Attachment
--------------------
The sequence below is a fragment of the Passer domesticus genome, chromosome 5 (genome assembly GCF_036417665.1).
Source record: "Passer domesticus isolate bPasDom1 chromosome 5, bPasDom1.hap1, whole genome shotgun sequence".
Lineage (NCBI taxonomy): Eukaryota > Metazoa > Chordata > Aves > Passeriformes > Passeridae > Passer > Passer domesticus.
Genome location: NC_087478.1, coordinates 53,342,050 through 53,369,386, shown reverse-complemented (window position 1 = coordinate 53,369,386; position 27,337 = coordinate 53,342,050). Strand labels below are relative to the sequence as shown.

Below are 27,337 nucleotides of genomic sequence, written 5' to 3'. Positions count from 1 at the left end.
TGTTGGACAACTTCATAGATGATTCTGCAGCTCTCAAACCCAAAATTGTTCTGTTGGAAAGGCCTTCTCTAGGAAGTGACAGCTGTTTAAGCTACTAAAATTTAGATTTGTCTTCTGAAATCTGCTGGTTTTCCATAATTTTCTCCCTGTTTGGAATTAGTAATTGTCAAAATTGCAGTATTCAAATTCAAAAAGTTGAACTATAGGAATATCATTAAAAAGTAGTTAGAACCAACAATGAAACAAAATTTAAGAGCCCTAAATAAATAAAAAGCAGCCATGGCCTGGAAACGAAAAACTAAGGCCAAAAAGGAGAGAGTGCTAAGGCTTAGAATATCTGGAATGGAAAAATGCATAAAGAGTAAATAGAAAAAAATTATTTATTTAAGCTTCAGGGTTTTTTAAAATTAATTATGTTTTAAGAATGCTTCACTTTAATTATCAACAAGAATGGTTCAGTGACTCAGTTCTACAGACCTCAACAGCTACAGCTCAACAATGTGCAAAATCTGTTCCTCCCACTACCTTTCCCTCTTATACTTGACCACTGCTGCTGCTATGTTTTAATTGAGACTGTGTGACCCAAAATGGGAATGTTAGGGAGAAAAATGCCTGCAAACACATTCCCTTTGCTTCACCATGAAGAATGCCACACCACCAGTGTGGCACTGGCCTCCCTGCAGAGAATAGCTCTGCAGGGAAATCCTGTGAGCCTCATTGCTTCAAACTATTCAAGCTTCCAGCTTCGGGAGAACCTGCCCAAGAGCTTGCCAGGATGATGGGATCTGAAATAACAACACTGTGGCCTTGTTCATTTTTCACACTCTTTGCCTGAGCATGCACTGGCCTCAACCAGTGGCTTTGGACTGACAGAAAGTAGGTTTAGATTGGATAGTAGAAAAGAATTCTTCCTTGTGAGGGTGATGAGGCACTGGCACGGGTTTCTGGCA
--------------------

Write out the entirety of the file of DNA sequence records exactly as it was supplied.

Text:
The sequence below is a fragment of the Passer domesticus genome, chromosome 5 (genome assembly GCF_036417665.1).
Source record: "Passer domesticus isolate bPasDom1 chromosome 5, bPasDom1.hap1, whole genome shotgun sequence".
Lineage (NCBI taxonomy): Eukaryota > Metazoa > Chordata > Aves > Passeriformes > Passeridae > Passer > Passer domesticus.
Genome location: NC_087478.1, coordinates 53,342,050 through 53,369,386, shown reverse-complemented (window position 1 = coordinate 53,369,386; position 27,337 = coordinate 53,342,050). Strand labels below are relative to the sequence as shown.

Below are 27,337 nucleotides of genomic sequence, written 5' to 3'. Positions count from 1 at the left end.
TGTTGGACAACTTCATAGATGATTCTGCAGCTCTCAAACCCAAAATTGTTCTGTTGGAAAGGCCTTCTCTAGGAAGTGACAGCTGTTTAAGCTACTAAAATTTAGATTTGTCTTCTGAAATCTGCTGGTTTTCCATAATTTTCTCCCTGTTTGGAATTAGTAATTGTCAAAATTGCAGTATTCAAATTCAAAAAGTTGAACTATAGGAATATCATTAAAAAGTAGTTAGAACCAACAATGAAACAAAATTTAAGAGCCCTAAATAAATAAAAAGCAGCCATGGCCTGGAAACGAAAAACTAAGGCCAAAAAGGAGAGAGTGCTAAGGCTTAGAATATCTGGAATGGAAAAATGCATAAAGAGTAAATAGAAAAAAATTATTTATTTAAGCTTCAGGGTTTTTTAAAATTAATTATGTTTTAAGAATGCTTCACTTTAATTATCAACAAGAATGGTTCAGTGACTCAGTTCTACAGACCTCAACAGCTACAGCTCAACAATGTGCAAAATCTGTTCCTCCCACTACCTTTCCCTCTTATACTTGACCACTGCTGCTGCTATGTTTTAATTGAGACTGTGTGACCCAAAATGGGAATGTTAGGGAGAAAAATGCCTGCAAACACATTCCCTTTGCTTCACCATGAAGAATGCCACACCACCAGTGTGGCACTGGCCTCCCTGCAGAGAATAGCTCTGCAGGGAAATCCTGTGAGCCTCATTGCTTCAAACTATTCAAGCTTCCAGCTTCGGGAGAACCTGCCCAAGAGCTTGCCAGGATGATGGGATCTGAAATAACAACACTGTGGCCTTGTTCATTTTTCACACTCTTTGCCTGAGCATGCACTGGCCTCAACCAGTGGCTTTGGACTGACAGAAAGTAGGTTTAGATTGGATAGTAGAAAAGAATTCTTCCTTGTGAGGGTGATGAGGCACTGGCACGGGTTTCTGGCA